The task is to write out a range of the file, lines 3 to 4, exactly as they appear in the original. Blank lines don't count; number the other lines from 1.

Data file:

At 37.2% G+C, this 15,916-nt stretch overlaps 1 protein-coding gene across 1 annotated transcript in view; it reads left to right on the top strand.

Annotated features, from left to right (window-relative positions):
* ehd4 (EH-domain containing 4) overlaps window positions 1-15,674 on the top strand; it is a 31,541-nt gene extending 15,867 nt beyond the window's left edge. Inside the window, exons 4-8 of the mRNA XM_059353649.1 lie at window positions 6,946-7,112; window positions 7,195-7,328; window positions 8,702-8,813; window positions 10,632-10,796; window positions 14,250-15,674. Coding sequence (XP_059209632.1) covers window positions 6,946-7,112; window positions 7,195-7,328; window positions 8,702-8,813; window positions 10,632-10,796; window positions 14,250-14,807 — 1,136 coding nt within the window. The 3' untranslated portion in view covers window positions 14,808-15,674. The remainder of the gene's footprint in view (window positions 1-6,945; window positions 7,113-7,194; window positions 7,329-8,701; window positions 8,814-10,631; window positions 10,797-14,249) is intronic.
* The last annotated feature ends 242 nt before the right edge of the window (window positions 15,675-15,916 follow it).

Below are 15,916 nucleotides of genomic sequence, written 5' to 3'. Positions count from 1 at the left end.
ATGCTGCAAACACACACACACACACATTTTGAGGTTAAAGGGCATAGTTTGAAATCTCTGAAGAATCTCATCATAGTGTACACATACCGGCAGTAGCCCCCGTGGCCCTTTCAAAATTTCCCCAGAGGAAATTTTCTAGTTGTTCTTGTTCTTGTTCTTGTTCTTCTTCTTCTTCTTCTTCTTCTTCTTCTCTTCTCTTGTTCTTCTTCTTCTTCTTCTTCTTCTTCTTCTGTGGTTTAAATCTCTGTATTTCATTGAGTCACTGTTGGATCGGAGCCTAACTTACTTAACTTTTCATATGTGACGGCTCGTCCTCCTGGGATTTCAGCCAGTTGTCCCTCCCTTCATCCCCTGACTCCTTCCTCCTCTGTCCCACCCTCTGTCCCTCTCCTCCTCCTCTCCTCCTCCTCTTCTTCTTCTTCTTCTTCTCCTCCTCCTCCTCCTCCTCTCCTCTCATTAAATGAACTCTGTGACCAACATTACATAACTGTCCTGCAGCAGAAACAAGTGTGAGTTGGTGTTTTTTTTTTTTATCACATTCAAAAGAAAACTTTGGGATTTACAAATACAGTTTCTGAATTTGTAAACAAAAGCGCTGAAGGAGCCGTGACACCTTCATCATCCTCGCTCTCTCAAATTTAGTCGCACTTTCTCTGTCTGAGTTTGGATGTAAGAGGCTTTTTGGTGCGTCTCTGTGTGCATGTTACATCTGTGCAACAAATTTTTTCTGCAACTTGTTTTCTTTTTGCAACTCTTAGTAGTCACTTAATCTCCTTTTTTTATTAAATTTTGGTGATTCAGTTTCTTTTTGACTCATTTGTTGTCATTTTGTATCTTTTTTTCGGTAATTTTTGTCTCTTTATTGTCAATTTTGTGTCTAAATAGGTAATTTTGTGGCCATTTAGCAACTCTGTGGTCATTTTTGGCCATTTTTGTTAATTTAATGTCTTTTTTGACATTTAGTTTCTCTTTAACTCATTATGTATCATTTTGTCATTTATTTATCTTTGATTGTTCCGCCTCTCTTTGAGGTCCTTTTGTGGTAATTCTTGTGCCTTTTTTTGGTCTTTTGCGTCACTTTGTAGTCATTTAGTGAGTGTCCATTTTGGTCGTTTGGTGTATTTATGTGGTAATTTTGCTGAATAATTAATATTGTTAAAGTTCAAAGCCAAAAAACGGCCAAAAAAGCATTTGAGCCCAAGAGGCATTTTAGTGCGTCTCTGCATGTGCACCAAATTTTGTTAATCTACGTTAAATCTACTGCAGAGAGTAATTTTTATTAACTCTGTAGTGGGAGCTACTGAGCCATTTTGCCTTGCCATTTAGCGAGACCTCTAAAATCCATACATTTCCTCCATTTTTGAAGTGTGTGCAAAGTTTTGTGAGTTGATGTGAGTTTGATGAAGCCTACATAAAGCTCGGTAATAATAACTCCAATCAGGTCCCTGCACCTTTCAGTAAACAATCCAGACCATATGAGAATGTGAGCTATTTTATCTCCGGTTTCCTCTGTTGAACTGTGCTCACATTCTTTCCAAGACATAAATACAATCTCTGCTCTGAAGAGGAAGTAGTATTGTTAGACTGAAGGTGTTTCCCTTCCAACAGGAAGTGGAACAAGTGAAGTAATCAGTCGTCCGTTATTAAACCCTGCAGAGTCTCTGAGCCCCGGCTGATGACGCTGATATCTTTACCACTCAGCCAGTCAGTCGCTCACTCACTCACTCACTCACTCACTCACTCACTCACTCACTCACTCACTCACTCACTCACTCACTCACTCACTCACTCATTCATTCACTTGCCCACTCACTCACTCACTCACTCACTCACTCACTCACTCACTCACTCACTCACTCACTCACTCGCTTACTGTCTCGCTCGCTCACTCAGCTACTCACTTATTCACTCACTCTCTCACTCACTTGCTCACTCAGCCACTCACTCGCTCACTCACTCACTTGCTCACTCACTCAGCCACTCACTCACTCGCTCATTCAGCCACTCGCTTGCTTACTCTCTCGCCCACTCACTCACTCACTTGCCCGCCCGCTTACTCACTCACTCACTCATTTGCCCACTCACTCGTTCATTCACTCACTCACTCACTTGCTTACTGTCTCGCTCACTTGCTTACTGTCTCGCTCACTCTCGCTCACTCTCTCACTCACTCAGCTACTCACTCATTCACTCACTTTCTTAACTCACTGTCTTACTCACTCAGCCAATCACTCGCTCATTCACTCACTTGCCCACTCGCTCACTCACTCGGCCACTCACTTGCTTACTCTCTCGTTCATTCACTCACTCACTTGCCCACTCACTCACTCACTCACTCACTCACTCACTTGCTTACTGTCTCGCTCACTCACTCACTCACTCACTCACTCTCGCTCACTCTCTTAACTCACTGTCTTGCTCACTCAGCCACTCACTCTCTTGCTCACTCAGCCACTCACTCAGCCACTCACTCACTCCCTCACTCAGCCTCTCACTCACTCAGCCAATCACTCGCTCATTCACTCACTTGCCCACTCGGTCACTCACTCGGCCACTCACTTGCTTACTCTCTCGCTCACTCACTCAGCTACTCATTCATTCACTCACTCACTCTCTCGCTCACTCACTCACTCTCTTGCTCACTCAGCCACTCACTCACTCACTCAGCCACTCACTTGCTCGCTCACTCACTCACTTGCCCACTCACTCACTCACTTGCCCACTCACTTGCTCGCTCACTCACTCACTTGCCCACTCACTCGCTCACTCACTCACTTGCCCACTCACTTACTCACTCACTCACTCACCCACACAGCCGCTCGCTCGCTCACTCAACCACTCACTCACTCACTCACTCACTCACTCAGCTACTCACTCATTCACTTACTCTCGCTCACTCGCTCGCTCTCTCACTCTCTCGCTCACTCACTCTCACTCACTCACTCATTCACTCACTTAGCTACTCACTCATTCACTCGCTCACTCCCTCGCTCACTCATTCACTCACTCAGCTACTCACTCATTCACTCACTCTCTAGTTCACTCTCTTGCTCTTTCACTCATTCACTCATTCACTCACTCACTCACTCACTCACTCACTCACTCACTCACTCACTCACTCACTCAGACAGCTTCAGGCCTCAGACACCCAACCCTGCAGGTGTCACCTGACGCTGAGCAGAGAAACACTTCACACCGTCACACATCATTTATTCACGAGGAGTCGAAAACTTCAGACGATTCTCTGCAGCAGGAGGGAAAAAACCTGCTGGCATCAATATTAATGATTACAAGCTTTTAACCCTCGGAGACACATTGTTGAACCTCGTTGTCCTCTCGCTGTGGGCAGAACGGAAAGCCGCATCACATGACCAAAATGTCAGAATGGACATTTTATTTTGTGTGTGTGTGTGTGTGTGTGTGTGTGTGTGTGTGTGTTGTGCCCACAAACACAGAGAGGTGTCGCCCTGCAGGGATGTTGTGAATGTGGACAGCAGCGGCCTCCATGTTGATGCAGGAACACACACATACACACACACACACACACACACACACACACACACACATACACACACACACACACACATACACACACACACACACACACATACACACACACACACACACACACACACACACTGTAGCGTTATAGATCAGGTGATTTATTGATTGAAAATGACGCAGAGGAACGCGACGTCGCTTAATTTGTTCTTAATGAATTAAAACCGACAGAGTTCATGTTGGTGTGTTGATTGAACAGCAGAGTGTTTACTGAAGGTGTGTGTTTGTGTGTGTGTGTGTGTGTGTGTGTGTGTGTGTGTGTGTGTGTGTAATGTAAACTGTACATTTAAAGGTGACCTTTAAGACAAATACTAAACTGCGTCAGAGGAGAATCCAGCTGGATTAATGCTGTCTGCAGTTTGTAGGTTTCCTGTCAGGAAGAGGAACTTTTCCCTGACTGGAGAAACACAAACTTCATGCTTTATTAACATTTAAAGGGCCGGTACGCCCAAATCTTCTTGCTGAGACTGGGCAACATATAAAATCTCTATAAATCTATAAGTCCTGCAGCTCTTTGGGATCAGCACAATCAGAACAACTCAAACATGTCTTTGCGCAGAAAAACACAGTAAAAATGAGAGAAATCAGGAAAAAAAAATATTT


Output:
* ehd4 (EH-domain containing 4) overlaps window positions 1-15,674 on the top strand; it is a 31,541-nt gene extending 15,867 nt beyond the window's left edge. Inside the window, exons 4-8 of the mRNA XM_059353649.1 lie at window positions 6,946-7,112; window positions 7,195-7,328; window positions 8,702-8,813; window positions 10,632-10,796; window positions 14,250-15,674. Coding sequence (XP_059209632.1) covers window positions 6,946-7,112; window positions 7,195-7,328; window positions 8,702-8,813; window positions 10,632-10,796; window positions 14,250-14,807 — 1,136 coding nt within the window. The 3' untranslated portion in view covers window positions 14,808-15,674. The remainder of the gene's footprint in view (window positions 1-6,945; window positions 7,113-7,194; window positions 7,329-8,701; window positions 8,814-10,631; window positions 10,797-14,249) is intronic.
* The last annotated feature ends 242 nt before the right edge of the window (window positions 15,675-15,916 follow it).